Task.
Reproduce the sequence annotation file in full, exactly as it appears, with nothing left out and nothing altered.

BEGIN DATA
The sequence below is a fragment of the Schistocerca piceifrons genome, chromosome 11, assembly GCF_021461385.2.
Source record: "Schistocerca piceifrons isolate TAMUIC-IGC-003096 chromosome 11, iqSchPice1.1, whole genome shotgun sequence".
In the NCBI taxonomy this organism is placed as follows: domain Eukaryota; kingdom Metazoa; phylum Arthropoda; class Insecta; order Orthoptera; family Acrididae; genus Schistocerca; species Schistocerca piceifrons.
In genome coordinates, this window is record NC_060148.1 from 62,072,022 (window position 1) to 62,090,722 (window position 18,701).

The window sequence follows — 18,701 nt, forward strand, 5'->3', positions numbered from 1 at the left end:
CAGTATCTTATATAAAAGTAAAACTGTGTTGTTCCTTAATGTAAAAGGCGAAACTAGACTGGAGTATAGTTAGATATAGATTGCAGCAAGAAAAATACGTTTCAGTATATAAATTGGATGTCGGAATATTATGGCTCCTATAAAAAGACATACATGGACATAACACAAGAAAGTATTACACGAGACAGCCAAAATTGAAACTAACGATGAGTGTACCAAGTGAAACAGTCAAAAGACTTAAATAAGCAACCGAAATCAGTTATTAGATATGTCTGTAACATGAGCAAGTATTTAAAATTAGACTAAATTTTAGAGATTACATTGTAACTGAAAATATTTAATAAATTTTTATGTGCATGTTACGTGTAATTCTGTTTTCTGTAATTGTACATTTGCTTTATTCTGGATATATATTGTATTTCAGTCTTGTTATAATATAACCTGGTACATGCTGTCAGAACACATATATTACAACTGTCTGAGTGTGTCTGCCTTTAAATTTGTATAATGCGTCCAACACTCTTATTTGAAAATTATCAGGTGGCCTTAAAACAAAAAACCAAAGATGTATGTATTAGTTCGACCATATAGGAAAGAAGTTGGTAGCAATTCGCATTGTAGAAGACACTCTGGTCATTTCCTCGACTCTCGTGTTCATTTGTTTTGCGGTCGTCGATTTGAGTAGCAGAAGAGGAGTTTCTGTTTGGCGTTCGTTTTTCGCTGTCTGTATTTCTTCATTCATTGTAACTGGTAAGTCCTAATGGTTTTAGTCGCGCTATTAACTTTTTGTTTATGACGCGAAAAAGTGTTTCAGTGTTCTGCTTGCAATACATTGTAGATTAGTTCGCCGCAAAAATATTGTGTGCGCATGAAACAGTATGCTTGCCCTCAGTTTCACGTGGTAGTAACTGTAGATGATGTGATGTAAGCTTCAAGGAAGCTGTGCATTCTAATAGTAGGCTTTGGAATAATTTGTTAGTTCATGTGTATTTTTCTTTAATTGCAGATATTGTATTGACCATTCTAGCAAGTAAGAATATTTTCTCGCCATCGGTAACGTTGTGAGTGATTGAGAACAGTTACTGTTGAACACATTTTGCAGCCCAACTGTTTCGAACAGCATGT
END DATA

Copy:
The sequence below is a fragment of the Schistocerca piceifrons genome, chromosome 11, assembly GCF_021461385.2.
Source record: "Schistocerca piceifrons isolate TAMUIC-IGC-003096 chromosome 11, iqSchPice1.1, whole genome shotgun sequence".
In the NCBI taxonomy this organism is placed as follows: domain Eukaryota; kingdom Metazoa; phylum Arthropoda; class Insecta; order Orthoptera; family Acrididae; genus Schistocerca; species Schistocerca piceifrons.
In genome coordinates, this window is record NC_060148.1 from 62,072,022 (window position 1) to 62,090,722 (window position 18,701).

The window sequence follows — 18,701 nt, forward strand, 5'->3', positions numbered from 1 at the left end:
CAGTATCTTATATAAAAGTAAAACTGTGTTGTTCCTTAATGTAAAAGGCGAAACTAGACTGGAGTATAGTTAGATATAGATTGCAGCAAGAAAAATACGTTTCAGTATATAAATTGGATGTCGGAATATTATGGCTCCTATAAAAAGACATACATGGACATAACACAAGAAAGTATTACACGAGACAGCCAAAATTGAAACTAACGATGAGTGTACCAAGTGAAACAGTCAAAAGACTTAAATAAGCAACCGAAATCAGTTATTAGATATGTCTGTAACATGAGCAAGTATTTAAAATTAGACTAAATTTTAGAGATTACATTGTAACTGAAAATATTTAATAAATTTTTATGTGCATGTTACGTGTAATTCTGTTTTCTGTAATTGTACATTTGCTTTATTCTGGATATATATTGTATTTCAGTCTTGTTATAATATAACCTGGTACATGCTGTCAGAACACATATATTACAACTGTCTGAGTGTGTCTGCCTTTAAATTTGTATAATGCGTCCAACACTCTTATTTGAAAATTATCAGGTGGCCTTAAAACAAAAAACCAAAGATGTATGTATTAGTTCGACCATATAGGAAAGAAGTTGGTAGCAATTCGCATTGTAGAAGACACTCTGGTCATTTCCTCGACTCTCGTGTTCATTTGTTTTGCGGTCGTCGATTTGAGTAGCAGAAGAGGAGTTTCTGTTTGGCGTTCGTTTTTCGCTGTCTGTATTTCTTCATTCATTGTAACTGGTAAGTCCTAATGGTTTTAGTCGCGCTATTAACTTTTTGTTTATGACGCGAAAAAGTGTTTCAGTGTTCTGCTTGCAATACATTGTAGATTAGTTCGCCGCAAAAATATTGTGTGCGCATGAAACAGTATGCTTGCCCTCAGTTTCACGTGGTAGTAACTGTAGATGATGTGATGTAAGCTTCAAGGAAGCTGTGCATTCTAATAGTAGGCTTTGGAATAATTTGTTAGTTCATGTGTATTTTTCTTTAATTGCAGATATTGTATTGACCATTCTAGCAAGTAAGAATATTTTCTCGCCATCGGTAACGTTGTGAGTGATTGAGAACAGTTACTGTTGAACACATTTTGCAGCCCAACTGTTTCGAACAGCATGT